THE GREAT CONVERSATION
By Robert M. Hutchins
The tradition of the West is embodied in the Great Conversation that began
in the dawn of history and that continues to the present day. Whatever
the merits of other civilizations in other respects, no civilization is
like that of the West in this respect. No other civilization can claim
that its defining characteristic is a dialogue of this sort. No dialogue
in any other civilization can compare with that of the West in the number
of great works of the mind that have contributed to this dialogue. The
goal toward which Western society moves is the Civilization of the Dialogue.
The spirit of Western civilization is the spirit of inquiry. Its dominant
element is the Logos. Nothing is to remain undiscussed. Everybody is to
speak his mind. No proposition is to be left unexamined. The exchange
of ideas is held to be the path to the realization of the potentialities
of the race.
At a time when the West is most often represented by its friends as the
source of that technology for which the whole world yearns and by its
enemies as the fountainhead of selfishness and greed, it is worth remarking
that, though both elements can be found in the great conversation, the
Western ideal is not one or the other strand in the conversation, but
the conversation itself. It would be and exaggeration to say that Western
civilization means these books. The exaggeration would lie in the omission
of the plastic arts and music, which have quite as important a part in
Western civilization as the great productions included in this set. But
to the extent to which books can present the idea of a civilization, the
idea of Western civilization is here presented.
These books are the means of understanding our society and ourselves.
They contain the great ideas that dominate us without our knowing it.
There is no comparable repository of our tradition.
To put an end to the spirit of inquiry that has characterized the West
it is not necessary to burn the books. All we have to do is to leave them
unread for a few generations. On the other hand, the revival of interest
in these books from time to time throughout history has provided the West
with new drive and creativeness. Great Books have salvaged, preserved,
and transmitted the tradition on many occasions similar to our own.
The books contain not merely the tradition, but also the great exponents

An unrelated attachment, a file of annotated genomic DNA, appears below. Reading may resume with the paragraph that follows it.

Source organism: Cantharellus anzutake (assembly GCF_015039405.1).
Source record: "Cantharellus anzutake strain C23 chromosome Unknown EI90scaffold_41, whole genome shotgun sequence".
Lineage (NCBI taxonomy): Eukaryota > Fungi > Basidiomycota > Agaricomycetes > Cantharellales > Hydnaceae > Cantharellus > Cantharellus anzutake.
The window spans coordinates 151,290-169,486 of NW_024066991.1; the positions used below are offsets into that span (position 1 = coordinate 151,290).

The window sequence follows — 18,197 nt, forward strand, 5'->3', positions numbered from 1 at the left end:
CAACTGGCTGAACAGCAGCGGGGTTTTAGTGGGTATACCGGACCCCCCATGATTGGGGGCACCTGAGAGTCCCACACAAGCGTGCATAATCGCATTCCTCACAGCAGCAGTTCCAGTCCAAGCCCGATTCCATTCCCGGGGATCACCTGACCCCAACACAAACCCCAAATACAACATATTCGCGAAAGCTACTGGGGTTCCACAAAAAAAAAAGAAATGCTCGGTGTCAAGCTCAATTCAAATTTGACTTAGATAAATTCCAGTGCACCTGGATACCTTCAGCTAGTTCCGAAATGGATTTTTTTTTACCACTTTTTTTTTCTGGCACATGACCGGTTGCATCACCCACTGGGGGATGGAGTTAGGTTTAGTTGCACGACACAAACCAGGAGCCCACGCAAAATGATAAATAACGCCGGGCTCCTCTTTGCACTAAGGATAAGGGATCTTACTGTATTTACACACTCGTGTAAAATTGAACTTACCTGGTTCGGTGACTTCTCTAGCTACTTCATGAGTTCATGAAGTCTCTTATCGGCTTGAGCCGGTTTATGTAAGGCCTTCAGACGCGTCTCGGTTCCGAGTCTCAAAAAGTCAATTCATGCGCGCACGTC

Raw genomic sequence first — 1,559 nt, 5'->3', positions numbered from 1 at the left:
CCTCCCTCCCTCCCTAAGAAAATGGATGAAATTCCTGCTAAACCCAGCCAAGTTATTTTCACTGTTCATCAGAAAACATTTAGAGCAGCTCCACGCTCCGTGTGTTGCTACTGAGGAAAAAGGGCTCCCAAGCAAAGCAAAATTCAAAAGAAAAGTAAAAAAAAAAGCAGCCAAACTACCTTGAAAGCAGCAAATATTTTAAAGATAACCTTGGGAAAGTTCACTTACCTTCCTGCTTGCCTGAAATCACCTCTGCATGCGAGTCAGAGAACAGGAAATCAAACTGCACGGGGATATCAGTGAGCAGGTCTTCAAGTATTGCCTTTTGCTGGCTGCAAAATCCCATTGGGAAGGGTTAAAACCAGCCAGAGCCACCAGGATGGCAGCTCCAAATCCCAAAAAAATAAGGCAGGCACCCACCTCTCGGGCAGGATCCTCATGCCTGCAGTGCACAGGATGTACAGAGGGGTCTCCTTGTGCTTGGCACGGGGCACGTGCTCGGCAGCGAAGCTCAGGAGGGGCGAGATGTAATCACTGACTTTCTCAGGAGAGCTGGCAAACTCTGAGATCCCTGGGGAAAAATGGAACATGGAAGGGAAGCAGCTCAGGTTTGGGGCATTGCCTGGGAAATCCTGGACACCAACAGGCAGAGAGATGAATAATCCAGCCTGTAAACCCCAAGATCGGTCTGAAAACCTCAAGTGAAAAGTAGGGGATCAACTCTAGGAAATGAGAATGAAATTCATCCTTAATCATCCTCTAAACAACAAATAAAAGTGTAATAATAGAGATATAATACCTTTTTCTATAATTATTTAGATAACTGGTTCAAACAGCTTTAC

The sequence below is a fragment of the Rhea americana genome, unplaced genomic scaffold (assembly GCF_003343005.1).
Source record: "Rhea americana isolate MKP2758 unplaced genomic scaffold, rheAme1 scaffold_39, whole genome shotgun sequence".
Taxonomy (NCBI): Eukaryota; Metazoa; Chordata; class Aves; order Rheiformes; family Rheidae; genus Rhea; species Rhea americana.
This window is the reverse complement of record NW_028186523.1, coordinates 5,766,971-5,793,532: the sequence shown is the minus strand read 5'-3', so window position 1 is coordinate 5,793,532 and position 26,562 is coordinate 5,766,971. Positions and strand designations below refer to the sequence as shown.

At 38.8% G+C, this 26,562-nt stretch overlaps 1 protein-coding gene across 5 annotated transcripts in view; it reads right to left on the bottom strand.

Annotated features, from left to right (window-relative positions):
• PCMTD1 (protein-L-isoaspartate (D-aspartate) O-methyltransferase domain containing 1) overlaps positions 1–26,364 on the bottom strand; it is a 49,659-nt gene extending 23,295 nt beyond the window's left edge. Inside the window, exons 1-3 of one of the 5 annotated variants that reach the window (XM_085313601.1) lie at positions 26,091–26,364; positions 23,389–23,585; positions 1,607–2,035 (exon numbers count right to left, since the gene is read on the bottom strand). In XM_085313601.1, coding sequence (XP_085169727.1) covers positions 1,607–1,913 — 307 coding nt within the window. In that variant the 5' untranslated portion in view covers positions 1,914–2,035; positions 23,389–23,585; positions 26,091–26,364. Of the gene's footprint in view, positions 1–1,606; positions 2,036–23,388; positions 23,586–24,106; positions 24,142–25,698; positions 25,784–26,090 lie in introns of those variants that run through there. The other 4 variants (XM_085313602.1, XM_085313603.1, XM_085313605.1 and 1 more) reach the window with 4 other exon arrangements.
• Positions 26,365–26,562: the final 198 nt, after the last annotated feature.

of the tradition. Their writings are models of the fine and liberal arts.
They hold before us what Whitehead called “‘the habitual vision
of greatness.” These books have endured because men in every era
have been lifted beyond themselves by the inspiration of their example,
Sir Richard Livingstone said: “We are tied down, all our days and
for the greater part of our days, to the commonplace. That is where contact
with great thinkers, great literature helps. In their company we are still
in the ordinary world, but it is the ordinary world transfigured and seen
through the eyes of wisdom and genius. And some of their vision becomes
Until very recently these books have been central in education in the
West. They were the principal instrument of liberal education, the education
that men acquired as an end in itself, for no other purpose than that
it would help them to be men, to lead human lives, and better lives than
they would otherwise be able to lead.
The aim of liberal education is human excellence, both private and public
(for man is a political animal). Its object is the excellence of man as
man and man as citizen. It regards man as an end, not as a means; and
it regards the ends of life, and not the means to it. For this reason
it is the education of free men. Other types of education or training
treat men as means to some other end, or are at best concerned with the
means of life, with earning a living, and not with its ends.
The substance of liberal education appears to consist in the recognition
of basic problems, in knowledge of distinctions and interrelations in
subject matter, and in the comprehension of ideas.
Liberal education seeks to clarify the basic problems and to understand
the way in which one problem bears upon another. It strives for a grasp
of the methods by which solutions can be reached and the formulation of
standards for testing solutions proposed. The liberally educated man understands,
for example, the relation between the problem of the immortality of the
soul and the problem of the best form of government; he understands that
the one problem cannot be solved by the same method as the other, and
that the test that he will have to bring to bear upon solutions proposed
differs from one problem to the other.
The liberally educated man understands, by understanding the distinctions